Challenging the criminalisation of LGBT people


This is a Policy Brief, issued by the International HIV/AIDS Alliance, reprinted here with permission, with some reformatting.  The Alliance is one among many advocacy organisations that are challenging the criminalisation of LGBT persons.:

Policy Brief – Challenging the criminalisation of LGBT people:

Recommendations for governments, multilaterals, companies and NGOs

“The criminalisation of sex between men will remain a focus of our advocacy, because these laws undermine effective HIV programming and violate the human rights of the people we serve.”  HIV, health and rights: sustaining community action. Strategy of the International HIV/AIDS Alliance, 2013-2020.

It is a crime to be gay in over 70 countries, with punishments including life imprisonment, flogging and the death penalty. The last two years have brought a new wave of criminalisation. Russia, Nigeria and Uganda have all introduced new laws which ban private and public expressions of homosexuality, while in December 2013 the Indian Supreme Court overturned an earlier High Court ruling that section 377 of the Indian Penal Code did not apply to same sex acts among consenting adults.

As a result of criminalisation, alongside wider stigma and discrimination, men who have sex with men (MSM) and transgender people face crisis levels of HIV infection. Globally, MSM are 19 times more likely to contract HIV than other men, while transgender people are up to 49 times more likely than the general population.

The International HIV/AIDS Alliance has worked with LGBT communities since 1994. Currently, in Uganda, Kenya and Tanzania, we are helping LGBT groups to deliver step-by-step change in the social, policy and legal environments, using our training framework Empowerment for Advocacy (EMPAD). In India, we’re running the Global Fund’s largest MSM and transgender programme, working with over 200 organisations to scale up HIV services and campaign against section 377. In Latin America we support a network of fifteen transgender women’s organisations which together are demanding laws guaranteeing transgender people’s right to adopt the sex they identify with and an end to trans-phobic violence.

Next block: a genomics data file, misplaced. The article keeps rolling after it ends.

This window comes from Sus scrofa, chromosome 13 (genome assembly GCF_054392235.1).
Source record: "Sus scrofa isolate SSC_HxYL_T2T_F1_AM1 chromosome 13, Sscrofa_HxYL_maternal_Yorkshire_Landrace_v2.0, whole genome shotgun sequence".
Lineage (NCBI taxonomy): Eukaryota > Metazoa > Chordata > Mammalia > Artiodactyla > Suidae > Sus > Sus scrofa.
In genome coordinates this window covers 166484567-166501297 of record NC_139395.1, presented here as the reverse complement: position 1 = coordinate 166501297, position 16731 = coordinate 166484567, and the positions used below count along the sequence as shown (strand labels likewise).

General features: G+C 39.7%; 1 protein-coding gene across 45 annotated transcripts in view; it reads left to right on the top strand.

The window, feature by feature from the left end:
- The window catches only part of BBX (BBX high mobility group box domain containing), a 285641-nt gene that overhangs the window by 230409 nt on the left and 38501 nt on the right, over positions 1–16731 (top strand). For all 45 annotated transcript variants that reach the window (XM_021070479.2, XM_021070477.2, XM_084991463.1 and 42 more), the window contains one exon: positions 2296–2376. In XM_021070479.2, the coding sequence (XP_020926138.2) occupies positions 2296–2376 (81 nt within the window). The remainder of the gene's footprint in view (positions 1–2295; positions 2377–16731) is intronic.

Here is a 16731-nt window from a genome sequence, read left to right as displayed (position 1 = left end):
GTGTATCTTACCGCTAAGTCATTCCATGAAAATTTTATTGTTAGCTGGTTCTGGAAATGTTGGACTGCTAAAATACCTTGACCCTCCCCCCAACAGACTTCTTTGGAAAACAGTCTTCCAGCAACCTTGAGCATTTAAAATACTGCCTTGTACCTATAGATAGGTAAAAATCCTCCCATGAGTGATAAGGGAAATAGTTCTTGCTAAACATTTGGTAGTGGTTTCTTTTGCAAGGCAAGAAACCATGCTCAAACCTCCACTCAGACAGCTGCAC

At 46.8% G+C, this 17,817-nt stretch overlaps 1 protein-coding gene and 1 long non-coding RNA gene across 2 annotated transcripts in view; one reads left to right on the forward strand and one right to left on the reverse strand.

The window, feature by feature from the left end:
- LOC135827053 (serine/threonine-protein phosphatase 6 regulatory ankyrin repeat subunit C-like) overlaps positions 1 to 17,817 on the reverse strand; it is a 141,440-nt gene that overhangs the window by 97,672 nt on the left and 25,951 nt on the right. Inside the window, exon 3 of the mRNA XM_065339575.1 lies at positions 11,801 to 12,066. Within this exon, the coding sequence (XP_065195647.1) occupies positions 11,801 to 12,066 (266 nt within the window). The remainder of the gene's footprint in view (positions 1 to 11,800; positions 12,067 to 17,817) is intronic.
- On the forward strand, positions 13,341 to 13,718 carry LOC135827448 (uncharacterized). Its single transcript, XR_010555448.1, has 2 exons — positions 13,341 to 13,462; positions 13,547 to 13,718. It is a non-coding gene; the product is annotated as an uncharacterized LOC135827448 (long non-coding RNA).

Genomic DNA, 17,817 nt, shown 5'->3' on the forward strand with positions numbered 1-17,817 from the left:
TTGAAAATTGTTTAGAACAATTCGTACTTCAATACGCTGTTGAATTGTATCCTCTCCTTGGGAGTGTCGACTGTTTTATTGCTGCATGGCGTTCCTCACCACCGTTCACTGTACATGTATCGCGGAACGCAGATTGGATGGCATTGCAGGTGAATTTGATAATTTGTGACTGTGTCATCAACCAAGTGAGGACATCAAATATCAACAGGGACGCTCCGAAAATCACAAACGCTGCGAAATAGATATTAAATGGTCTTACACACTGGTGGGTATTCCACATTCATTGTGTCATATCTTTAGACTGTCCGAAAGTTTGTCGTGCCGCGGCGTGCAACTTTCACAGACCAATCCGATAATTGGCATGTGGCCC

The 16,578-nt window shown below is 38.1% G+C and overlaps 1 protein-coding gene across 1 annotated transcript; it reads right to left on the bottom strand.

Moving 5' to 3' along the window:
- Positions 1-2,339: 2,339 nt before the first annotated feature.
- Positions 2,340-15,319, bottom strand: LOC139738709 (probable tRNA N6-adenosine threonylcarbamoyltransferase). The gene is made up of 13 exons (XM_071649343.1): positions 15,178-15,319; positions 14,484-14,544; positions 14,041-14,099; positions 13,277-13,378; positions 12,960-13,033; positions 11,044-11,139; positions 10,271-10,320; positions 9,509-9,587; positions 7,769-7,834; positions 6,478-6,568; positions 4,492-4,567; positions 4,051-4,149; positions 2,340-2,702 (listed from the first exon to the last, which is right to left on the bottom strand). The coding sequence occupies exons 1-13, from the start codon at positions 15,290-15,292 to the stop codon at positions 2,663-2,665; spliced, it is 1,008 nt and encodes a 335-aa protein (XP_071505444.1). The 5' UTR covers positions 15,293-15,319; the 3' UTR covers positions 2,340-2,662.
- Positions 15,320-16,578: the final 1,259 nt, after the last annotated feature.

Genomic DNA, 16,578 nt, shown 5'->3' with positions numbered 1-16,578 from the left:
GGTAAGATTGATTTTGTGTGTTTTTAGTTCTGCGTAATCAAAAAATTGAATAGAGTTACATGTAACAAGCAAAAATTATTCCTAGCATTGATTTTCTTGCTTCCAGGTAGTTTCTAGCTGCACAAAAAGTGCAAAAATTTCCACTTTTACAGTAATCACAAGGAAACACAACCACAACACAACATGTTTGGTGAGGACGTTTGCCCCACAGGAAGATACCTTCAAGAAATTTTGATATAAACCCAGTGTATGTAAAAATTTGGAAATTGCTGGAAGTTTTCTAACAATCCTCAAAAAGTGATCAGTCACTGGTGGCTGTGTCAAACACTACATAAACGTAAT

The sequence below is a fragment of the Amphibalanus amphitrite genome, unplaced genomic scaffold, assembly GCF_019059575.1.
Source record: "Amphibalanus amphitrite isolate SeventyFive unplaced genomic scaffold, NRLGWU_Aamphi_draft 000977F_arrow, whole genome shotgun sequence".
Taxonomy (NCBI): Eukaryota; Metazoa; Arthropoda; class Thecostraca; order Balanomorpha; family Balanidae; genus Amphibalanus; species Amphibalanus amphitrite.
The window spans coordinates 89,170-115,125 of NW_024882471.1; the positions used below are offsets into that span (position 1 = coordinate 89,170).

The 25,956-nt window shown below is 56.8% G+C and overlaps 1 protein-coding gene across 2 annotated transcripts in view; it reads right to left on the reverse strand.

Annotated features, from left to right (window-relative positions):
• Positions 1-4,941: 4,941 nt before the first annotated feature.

Drawing on expertise from these and other Alliance programmes, we have developed the following recommendations for governments, multilateral agencies, companies and NGOs:

  1. Adopt long term strategies to challenge criminalisation and help advance LGBT people’s human rights. These should magnify voices for change within developing countries and should support states that no longer prosecute LGBT people to fully decriminalise. They should also push for progress through the Commonwealth, recognising that 44 of its members still criminalise, and through
    the UN and other international fora.
  2. Invest in building the capacity of LGBT organisations in the global south. They need long term financial and technical support in order to hire the staff and build the skills, coalitions and internal systems they need to fight criminalisation and human rights abuses. Investments in data, particularly community-based monitoring systems, can also be helpful.
  3. Support and engage in multi-sectoral approaches which build coalitions between civil society, trade unions, the legal sector, the faith community, health and education providers and private sector organisations.
  4. In light of recent World Bank research highlighting the economic costs of criminalisation, recognise and nurture the role of the private sector and multinational companies in promoting diversity and demonstrating that homophobia is bad for business and growth.